> > find her a new home than risk killing her.
          > >
          > > Karen
          >
          > Hi Karen, I was in Japan with the same question two years ago. I'm
          so glad
          > that despite the risk I brought my baby home with me because he did
          survive
          > and I would've missed him so much I would've been in misery.
          Quaranteen was
          > bad enough. Now I think death will be the only thing that will
          separate us.
          > Certain airlines will let you take pets in the cabin with you if
          you have a
          > note from your vet regarding the animals sensitive condition...it
          is far too
          > risky to put her in the hold. Just follow the airlines instructions
          about
          > getting a collapsible carrier that will fit under the seat. I put
          super
          > absorbent diapers in the bottom of the carrier as a liner, tucked
          in a towel
          > with my scent around him, gave him a little bit of Rescue Remedy
          with a
          > dropper before we left the house and also had one of those heat in
          the
          > microwave hot pouches that hold heat for two or three hours and put
          it in a
          > pillowcase he was used to sleeping on. He slept nearly the whole
          way (and it
          > was a very long flight!) Make sure you get a seat that has extra
          leg room (I
          > even decided to cash in my miles and fly first class so I'd have
          enough room
          > to move around in and because they cut first class passengers a
          little more
          > slack with special requests than they do regular passengers. )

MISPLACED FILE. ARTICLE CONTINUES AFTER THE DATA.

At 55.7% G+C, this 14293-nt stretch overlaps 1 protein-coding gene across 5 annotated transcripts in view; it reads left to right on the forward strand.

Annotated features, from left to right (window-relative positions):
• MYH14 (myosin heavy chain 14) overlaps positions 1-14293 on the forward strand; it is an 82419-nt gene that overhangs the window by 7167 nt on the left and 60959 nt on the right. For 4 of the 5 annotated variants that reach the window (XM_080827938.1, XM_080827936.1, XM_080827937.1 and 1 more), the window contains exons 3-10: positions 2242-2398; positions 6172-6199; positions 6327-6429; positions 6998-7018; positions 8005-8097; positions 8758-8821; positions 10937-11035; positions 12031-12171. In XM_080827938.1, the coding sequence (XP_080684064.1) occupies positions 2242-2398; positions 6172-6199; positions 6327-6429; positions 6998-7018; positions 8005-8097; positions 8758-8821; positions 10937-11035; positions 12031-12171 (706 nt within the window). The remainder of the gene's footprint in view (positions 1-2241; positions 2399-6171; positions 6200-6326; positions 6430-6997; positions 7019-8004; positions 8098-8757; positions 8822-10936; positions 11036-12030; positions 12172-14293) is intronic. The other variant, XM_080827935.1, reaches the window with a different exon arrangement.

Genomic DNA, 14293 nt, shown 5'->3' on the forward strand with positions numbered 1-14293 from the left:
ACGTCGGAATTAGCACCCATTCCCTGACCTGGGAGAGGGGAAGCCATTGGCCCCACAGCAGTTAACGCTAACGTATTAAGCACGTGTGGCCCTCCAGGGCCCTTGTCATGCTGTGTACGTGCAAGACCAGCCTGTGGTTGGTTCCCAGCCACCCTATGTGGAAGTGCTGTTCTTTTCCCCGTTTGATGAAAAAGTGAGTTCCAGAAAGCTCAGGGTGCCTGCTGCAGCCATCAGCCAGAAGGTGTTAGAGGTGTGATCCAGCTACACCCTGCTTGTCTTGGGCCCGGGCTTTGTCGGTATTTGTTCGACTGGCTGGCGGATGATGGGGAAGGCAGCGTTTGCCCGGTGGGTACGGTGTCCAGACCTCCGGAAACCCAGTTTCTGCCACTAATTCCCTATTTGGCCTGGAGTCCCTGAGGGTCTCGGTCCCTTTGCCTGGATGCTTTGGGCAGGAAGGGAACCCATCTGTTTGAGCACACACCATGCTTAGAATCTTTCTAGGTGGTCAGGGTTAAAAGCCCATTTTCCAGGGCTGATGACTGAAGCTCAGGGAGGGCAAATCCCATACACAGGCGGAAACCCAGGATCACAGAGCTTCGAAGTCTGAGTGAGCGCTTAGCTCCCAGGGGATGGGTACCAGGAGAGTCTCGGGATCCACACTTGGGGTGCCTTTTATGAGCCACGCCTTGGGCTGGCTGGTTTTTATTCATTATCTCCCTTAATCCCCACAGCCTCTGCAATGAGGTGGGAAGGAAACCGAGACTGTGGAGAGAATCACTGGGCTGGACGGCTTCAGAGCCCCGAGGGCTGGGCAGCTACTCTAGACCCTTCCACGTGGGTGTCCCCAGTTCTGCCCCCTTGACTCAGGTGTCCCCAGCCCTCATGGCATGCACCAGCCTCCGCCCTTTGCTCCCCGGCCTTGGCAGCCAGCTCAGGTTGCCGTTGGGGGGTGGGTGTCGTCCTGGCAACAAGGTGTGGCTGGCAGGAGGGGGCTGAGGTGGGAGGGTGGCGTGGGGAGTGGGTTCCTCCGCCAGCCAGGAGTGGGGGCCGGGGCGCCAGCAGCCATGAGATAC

>
          > It's up to you of course, but the risk (in my opinion) of your
          kitty missing
          > you enough after you've left England could even worsen his
          condition by
          > increasing his anxiety. I was afraid of my cats dying, but not of an
          > emotional broken heart <smile>
          >
          > ::tori
        • jen
          Karen, I would check with your vet but I give Deagan 25 mg (4mg/kg) of gravol before we go in the car; he gets very stressed and carsick and my cardiologist
          Message 4 of 4 , Jan 3, 2004
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            Karen,

            I would check with your vet but I give Deagan 25 mg (4mg/kg) of
            gravol before we go in the car; he gets very stressed and carsick
            and my cardiologist recommended the gravol. It worked great for the
            last trip, no vomiting/bowel movements and much less crying. The
            sedative effect is a definite bonus.
            I would consider how good your kitty is at travelling. My old
            cat loved the car, he would sit and look out the window but Deagan
            is so stressed I couldn't imagine him on a plane for hours, so I
            think that you have to consider your individual kitty

            Good luck!

            jen, deagan and kira the dog